Need A Lightweight Music Player Without Sacrificing Features? Clementine! [Cross-Platform]
Sometimes you don’t really know what you want until you’re holding it in your hands. There are not-so-resource-intensive music players out there that are bland and there are monster RAM hogs that provide tons of eye candy and aesthetic pleasure. What if you want something in the middle of the road? Oh, hello Clementine!
If you want lightweight, you can always fall back on tried-and-true solutions like Foobar2000 and AIMP3 . On the other side of the spectrum, you have big music managers like MusicBee and MediaMonkey . But recently I stumbled across Clementine and let me tell you: it offers the best of both worlds and there’s no other music player like it.
Upon my first run of Clementine, I was immediately struck by its mixture of the familiar and the foreign. I’m a big Foobar2000 guy (at least when I’m not streaming Songza) and Clementine’s interface is similar enough that I felt right at home. If you’re coming from iTunes or Winamp, it may seem a bit weird but stick with it. It gets better.
The default layout is split into two halves: you have the library manager on the left and you have the playback and playlist on the right. Playlists are what you’d expect in any music player – lists of songs, playback buttons, etc. I like Clementine because they have a playlist search option which is something I haven’t really seen before.
As for the left-side library, you can set up the library by indicating which folders on your computer contain music files. Clementine will then automatically update and synchronize the library as you download or delete new songs. You can also manage connected devices as well as look up song info and album info for individual songs.
If you don’t want the library panel – whether it’s too cluttered or you just won’t ever use it – then you can easily remove it, leaving behind nothing more than the playlists you’ve set up. In this view, the Clementine free music player is about as lightweight and straightforward as it gets.
At the bottom, there are the controls that you can use to navigate your music experience.
- Clear playlist button immediately empties the playlist of all songs. Nifty.
- Playback buttons are pretty self-explanatory.
- Love / Ban buttons are used in conjunction with Last.fm.
- Visualizers, volume control, repeat settings and shuffle settings.
Music players have a hard time distinguishing themselves from one another. After all, if you can set up playlists and have sound come out of the speakers, your job is 90% done. One area where music players can set themselves apart is in the interface, but Clementine’s interface isn’t anything too special. The other area is cool little tools that make library management easier.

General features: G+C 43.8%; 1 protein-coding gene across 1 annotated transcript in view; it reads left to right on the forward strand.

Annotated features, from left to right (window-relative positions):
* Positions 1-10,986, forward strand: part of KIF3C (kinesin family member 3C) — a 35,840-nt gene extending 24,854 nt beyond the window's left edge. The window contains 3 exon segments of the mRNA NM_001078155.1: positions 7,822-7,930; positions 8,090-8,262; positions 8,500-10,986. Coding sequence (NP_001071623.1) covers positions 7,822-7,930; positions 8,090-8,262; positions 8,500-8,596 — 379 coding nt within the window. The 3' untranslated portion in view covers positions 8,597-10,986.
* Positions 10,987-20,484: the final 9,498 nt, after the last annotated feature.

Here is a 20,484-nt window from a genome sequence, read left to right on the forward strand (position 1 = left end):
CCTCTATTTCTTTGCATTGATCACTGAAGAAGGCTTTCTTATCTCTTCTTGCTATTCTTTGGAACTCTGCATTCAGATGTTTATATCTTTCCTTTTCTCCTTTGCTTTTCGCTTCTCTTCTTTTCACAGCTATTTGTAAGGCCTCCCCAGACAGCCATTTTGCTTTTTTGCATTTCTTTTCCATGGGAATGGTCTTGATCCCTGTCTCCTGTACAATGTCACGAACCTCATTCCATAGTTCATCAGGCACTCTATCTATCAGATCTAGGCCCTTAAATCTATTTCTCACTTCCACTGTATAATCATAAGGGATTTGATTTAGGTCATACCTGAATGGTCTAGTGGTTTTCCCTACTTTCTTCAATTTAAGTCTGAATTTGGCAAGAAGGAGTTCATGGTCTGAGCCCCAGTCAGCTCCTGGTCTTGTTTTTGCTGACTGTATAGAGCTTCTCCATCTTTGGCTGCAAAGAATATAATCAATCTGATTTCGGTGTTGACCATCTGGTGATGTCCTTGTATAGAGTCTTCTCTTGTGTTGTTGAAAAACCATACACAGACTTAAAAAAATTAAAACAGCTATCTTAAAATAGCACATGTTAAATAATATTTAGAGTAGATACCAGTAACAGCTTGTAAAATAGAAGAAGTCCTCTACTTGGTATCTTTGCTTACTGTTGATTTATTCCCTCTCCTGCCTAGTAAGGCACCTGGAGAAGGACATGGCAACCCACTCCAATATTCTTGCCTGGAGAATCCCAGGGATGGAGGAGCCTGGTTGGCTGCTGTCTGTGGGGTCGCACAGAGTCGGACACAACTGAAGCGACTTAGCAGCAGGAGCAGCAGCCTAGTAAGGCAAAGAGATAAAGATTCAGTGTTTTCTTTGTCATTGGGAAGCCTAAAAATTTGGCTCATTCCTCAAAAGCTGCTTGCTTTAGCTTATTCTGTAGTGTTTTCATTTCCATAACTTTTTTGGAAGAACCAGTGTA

One feature that I really like in Clementine is the cover manager. It’s frustrating when half of your library is missing cover art but with Clementine’s cover manager, you can fix that.
Basically, you can browse all of the albums in your library and fix the covers for the ones that are missing by setting the images from disk OR from a URL. And if you have a lot of covers to fix, you can try the Fetch Missing Covers button at the top to download straight from Last.fm and Amazon.
At the end of the day, Clementine is a middle-of-the-ground music library. It’s not as minimal in features as, say, Foobar2000, but it’s not as full-blown as something like MediaMonkey. It’s a healthy balance that provides you with the essential features as well as a few bonus features without being overly bloated or distracting.
What else you can find in Clementine:
- Global queue manager for on-the-fly playlists.
- Stream Internet radio from Spotify, Grooveshark, Last.fm, Soundcloud, and more.
- Sync a Google Drive account and stream music from it directly.
- Sync a Last.fm account for scrobbling.
- Edit tags or fetch tags automatically from MusicBrainz.
- Encode songs into MP3, OGG, FLAC, or AAC formats.
- Available on Windows, Mac, and Linux.
Best of all, Clementine is a FREE music player. It’s been around since 2010 and while development isn’t the fastest, it still receives updates every few months with the last update being in late 2012. If you’ve been looking for a music player and library that tries to maintain a balance of features and functionality, Clementine may be the one for you.